The sphingolipid ceramide promotes cell cycle arrest, differentiation, senescence, and death. The mechanisms by which it affects these cellular processes are poorly defined. My lab has recently published data supporting a new model for ceramide action: starving cells to death. We found that ceramide generation results in rapid and profound nutrient transporter down-regulation in mammalian cells similar to what has been observed in yeast. To respond to this intracellular nutrient limitation, ceramide-exposed cells engage in protective autophagy, a starvation response by which cells digest their constituent molecules to obtain energy and essential nutrients. In further support of this bioenergetic model for ceramide action, supplying cells with a transporter-independent, cell-permeable nutrient, methyl pyruvate, blocked ceramide-induced death. Furthermore, inducing metabolic quiescence by gradually adapting cells to tolerate low extracellular nutrient levels completely eliminated ceramide toxicity. We propose to extend these studies through the following Specific Aims: 1) Identify the molecular pathways between ceramide and nutrient transporter proteins. The mechanisms by which ceramide causes nutrient transporter loss are undefined. We will determine the trafficking step affected by ceramide and whether several established ceramide effector proteins contribute to transporter loss. 2) Determine the mechanism of action for the anti-neoplastic dose of the sphingolipid analog, FTY720. We will determine whether FTY720 kills cells by down-regulating nutrient transporter proteins. We will also test our hypothesis that FTY720 has secondary effects on endocytic trafficking that increase its toxicity. These studies will allow us to refine our bioenergetic model for ceramide action and increase our understanding of how endocytic traffic is regulated. Studies with FTY720 may also serve as proof of the principle that targeting nutrient transporter proteins is a safe and effective therapeutic approach. Ceramide- induced nutrient transporter down-regulation may play an important role in the pathogenesis of cancer and type 2 diabetes. If so, these studies may also identify novel chemotherapeutic targets to treat these prevalent human diseases.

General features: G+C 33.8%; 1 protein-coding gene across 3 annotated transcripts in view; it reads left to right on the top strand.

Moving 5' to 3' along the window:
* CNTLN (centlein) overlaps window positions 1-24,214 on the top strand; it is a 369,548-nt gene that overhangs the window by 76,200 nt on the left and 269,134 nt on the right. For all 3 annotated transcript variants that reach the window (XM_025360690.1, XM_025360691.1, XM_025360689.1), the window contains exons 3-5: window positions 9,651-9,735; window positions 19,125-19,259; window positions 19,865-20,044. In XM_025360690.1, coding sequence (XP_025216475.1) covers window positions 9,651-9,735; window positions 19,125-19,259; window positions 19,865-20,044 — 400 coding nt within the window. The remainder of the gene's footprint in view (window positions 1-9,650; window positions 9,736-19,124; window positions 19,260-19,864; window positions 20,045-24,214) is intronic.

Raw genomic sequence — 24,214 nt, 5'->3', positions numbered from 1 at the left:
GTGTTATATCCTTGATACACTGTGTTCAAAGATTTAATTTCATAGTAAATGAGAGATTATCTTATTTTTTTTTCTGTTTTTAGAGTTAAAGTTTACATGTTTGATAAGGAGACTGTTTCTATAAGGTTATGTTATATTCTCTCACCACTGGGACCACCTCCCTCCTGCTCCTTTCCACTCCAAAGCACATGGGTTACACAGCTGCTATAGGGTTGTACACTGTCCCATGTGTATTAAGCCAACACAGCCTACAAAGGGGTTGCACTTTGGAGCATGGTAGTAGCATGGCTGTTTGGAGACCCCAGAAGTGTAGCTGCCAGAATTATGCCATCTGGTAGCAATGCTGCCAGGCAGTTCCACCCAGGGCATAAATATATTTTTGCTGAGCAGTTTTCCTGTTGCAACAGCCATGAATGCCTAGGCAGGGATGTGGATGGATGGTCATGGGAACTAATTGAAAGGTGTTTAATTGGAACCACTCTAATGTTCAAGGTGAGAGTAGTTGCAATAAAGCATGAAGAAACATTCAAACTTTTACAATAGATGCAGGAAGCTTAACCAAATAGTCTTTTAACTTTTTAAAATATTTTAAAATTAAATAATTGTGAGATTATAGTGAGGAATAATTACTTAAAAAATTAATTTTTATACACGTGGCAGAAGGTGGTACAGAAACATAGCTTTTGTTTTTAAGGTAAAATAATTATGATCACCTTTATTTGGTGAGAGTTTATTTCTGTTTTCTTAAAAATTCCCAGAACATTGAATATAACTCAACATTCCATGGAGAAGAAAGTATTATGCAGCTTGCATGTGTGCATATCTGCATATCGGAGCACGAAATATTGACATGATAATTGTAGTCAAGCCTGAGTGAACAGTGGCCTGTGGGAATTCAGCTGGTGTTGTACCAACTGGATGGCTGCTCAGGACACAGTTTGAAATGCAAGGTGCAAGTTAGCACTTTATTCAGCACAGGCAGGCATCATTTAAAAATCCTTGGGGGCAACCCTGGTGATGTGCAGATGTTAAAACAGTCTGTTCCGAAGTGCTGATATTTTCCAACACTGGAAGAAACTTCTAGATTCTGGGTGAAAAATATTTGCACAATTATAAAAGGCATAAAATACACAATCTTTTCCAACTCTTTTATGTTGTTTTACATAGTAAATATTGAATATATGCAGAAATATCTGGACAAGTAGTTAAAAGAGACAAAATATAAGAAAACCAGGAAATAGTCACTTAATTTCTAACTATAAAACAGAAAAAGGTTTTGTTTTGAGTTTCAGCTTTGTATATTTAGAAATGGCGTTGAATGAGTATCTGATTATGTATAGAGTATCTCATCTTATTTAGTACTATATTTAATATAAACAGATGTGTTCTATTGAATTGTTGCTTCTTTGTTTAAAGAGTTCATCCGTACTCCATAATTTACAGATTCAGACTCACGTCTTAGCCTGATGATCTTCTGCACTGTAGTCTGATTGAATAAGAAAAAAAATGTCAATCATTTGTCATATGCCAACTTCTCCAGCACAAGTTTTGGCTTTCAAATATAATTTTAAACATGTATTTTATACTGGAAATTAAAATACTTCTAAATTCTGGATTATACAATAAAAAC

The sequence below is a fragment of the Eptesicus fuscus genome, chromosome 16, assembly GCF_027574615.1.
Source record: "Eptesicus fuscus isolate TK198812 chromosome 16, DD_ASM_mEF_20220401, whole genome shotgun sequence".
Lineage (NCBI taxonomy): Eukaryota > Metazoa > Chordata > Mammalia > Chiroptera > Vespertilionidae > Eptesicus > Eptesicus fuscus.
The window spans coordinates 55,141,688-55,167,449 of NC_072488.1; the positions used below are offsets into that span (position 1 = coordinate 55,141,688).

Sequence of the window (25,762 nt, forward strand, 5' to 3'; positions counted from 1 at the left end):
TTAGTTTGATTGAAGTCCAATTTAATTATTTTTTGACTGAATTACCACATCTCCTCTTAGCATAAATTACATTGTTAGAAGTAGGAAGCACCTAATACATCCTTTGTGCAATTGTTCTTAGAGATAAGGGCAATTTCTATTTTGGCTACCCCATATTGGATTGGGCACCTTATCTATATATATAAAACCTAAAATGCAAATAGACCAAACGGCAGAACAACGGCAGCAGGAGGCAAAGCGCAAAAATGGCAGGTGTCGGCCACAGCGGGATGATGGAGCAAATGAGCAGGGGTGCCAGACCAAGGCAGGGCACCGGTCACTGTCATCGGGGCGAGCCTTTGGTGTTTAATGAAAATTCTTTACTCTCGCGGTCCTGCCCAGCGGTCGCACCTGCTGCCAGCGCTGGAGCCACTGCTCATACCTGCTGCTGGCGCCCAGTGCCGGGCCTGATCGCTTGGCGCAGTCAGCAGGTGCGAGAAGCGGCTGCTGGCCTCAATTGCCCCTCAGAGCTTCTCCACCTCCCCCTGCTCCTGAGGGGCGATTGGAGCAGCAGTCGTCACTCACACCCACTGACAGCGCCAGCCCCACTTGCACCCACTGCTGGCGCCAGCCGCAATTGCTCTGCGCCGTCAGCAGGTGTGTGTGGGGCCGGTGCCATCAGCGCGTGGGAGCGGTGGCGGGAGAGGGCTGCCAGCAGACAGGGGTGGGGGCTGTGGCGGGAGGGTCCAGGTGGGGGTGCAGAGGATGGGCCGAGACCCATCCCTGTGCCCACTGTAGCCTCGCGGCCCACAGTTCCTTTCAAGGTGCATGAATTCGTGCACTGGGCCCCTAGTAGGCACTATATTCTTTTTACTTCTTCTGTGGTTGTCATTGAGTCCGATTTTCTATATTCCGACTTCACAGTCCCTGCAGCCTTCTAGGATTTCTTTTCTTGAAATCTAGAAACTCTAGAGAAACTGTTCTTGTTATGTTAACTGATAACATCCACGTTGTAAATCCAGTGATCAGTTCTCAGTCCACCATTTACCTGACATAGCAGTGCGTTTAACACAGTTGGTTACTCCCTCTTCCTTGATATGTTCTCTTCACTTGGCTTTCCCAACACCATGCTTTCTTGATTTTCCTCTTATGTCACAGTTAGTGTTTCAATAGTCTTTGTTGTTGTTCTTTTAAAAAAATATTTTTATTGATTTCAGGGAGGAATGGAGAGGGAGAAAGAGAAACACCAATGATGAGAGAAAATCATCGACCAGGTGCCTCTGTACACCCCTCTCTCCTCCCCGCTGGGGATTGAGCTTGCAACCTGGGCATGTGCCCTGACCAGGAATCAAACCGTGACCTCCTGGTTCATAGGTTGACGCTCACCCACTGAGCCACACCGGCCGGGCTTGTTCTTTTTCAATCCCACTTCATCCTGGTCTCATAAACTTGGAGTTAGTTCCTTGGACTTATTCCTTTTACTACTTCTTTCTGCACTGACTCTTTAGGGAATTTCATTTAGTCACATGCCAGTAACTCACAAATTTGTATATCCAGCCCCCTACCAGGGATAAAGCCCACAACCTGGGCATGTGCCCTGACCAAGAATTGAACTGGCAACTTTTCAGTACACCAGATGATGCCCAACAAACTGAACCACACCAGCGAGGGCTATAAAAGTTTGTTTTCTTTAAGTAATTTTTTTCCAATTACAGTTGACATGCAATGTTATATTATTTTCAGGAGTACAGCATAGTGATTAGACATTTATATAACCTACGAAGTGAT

The proposed studies are of broad medical relevance as ceramide plays a key role in many human diseases as well as in aging. The planned studies have particular relevance to cancer and type 2 diabetes and may lead to new therapeutic approaches to these prevalent diseases.
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